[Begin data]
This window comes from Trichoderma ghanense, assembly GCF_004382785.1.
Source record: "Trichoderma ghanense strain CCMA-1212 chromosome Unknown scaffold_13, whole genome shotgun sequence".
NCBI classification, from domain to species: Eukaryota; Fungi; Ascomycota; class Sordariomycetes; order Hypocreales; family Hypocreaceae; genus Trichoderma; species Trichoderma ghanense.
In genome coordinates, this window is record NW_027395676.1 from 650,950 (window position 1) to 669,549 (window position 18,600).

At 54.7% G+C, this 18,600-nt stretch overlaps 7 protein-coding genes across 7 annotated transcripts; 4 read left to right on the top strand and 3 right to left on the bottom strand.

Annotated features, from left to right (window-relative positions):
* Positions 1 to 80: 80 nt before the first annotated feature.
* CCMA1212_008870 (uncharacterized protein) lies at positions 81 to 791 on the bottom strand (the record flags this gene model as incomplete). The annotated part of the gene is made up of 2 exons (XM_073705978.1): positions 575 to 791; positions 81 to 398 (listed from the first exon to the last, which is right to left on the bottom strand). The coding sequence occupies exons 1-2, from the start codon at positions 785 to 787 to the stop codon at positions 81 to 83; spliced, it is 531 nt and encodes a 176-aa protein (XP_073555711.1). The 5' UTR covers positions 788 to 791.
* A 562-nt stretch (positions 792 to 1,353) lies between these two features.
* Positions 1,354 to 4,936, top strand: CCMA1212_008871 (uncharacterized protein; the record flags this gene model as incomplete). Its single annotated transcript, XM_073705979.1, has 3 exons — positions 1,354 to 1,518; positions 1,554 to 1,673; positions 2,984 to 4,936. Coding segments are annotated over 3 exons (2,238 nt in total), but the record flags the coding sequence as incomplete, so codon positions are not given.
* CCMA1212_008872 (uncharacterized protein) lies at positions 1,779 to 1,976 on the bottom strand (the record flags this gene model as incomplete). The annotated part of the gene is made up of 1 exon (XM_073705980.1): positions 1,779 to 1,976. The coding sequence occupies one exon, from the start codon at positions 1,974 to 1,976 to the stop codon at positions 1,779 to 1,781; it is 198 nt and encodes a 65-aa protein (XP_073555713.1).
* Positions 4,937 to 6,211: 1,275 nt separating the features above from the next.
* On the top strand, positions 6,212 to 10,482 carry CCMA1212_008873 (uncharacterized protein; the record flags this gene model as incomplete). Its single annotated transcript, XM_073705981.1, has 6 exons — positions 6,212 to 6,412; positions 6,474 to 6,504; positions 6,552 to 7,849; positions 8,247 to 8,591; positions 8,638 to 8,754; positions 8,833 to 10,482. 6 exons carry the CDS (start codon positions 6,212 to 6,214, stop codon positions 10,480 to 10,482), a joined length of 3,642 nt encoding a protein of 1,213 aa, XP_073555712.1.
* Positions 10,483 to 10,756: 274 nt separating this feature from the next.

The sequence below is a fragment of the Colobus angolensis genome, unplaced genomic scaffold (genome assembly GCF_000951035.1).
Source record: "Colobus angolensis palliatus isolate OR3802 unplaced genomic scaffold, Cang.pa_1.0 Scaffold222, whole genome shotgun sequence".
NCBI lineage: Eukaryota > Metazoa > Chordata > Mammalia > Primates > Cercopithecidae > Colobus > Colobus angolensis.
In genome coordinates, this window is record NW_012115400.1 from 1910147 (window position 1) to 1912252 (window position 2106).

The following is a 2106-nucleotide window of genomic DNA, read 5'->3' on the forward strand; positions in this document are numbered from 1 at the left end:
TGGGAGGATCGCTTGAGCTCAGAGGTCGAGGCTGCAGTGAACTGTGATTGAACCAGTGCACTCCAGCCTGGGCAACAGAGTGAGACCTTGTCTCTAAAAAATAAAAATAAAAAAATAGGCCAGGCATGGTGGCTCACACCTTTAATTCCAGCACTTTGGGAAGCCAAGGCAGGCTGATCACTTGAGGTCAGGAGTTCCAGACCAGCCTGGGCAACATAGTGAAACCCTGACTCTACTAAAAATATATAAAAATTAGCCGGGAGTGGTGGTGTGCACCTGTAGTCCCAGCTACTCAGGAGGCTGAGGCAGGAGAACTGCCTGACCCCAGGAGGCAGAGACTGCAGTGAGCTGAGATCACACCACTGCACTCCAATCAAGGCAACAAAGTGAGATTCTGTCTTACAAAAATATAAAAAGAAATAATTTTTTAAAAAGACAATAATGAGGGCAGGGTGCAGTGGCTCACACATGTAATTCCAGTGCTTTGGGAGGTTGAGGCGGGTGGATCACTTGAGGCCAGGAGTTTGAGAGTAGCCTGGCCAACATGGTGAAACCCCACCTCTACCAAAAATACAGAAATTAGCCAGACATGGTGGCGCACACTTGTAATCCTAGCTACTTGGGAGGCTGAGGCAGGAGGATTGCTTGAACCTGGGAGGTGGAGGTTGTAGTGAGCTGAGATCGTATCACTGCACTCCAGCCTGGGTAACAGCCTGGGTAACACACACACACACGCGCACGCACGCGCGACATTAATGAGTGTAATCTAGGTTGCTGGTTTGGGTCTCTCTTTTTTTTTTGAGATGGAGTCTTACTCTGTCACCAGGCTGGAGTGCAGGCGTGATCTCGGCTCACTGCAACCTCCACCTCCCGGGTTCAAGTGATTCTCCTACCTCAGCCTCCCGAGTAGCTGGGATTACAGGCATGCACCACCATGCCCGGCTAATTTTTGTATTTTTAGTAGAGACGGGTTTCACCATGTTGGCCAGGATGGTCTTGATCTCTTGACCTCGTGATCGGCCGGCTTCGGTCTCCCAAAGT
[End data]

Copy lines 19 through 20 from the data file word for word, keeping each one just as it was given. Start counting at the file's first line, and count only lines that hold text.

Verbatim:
The following is a 2106-nucleotide window of genomic DNA, read 5'->3' on the forward strand; positions in this document are numbered from 1 at the left end:
TGGGAGGATCGCTTGAGCTCAGAGGTCGAGGCTGCAGTGAACTGTGATTGAACCAGTGCACTCCAGCCTGGGCAACAGAGTGAGACCTTGTCTCTAAAAAATAAAAATAAAAAAATAGGCCAGGCATGGTGGCTCACACCTTTAATTCCAGCACTTTGGGAAGCCAAGGCAGGCTGATCACTTGAGGTCAGGAGTTCCAGACCAGCCTGGGCAACATAGTGAAACCCTGACTCTACTAAAAATATATAAAAATTAGCCGGGAGTGGTGGTGTGCACCTGTAGTCCCAGCTACTCAGGAGGCTGAGGCAGGAGAACTGCCTGACCCCAGGAGGCAGAGACTGCAGTGAGCTGAGATCACACCACTGCACTCCAATCAAGGCAACAAAGTGAGATTCTGTCTTACAAAAATATAAAAAGAAATAATTTTTTAAAAAGACAATAATGAGGGCAGGGTGCAGTGGCTCACACATGTAATTCCAGTGCTTTGGGAGGTTGAGGCGGGTGGATCACTTGAGGCCAGGAGTTTGAGAGTAGCCTGGCCAACATGGTGAAACCCCACCTCTACCAAAAATACAGAAATTAGCCAGACATGGTGGCGCACACTTGTAATCCTAGCTACTTGGGAGGCTGAGGCAGGAGGATTGCTTGAACCTGGGAGGTGGAGGTTGTAGTGAGCTGAGATCGTATCACTGCACTCCAGCCTGGGTAACAGCCTGGGTAACACACACACACACGCGCACGCACGCGCGACATTAATGAGTGTAATCTAGGTTGCTGGTTTGGGTCTCTCTTTTTTTTTTGAGATGGAGTCTTACTCTGTCACCAGGCTGGAGTGCAGGCGTGATCTCGGCTCACTGCAACCTCCACCTCCCGGGTTCAAGTGATTCTCCTACCTCAGCCTCCCGAGTAGCTGGGATTACAGGCATGCACCACCATGCCCGGCTAATTTTTGTATTTTTAGTAGAGACGGGTTTCACCATGTTGGCCAGGATGGTCTTGATCTCTTGACCTCGTGATCGGCCGGCTTCGGTCTCCCAAAGT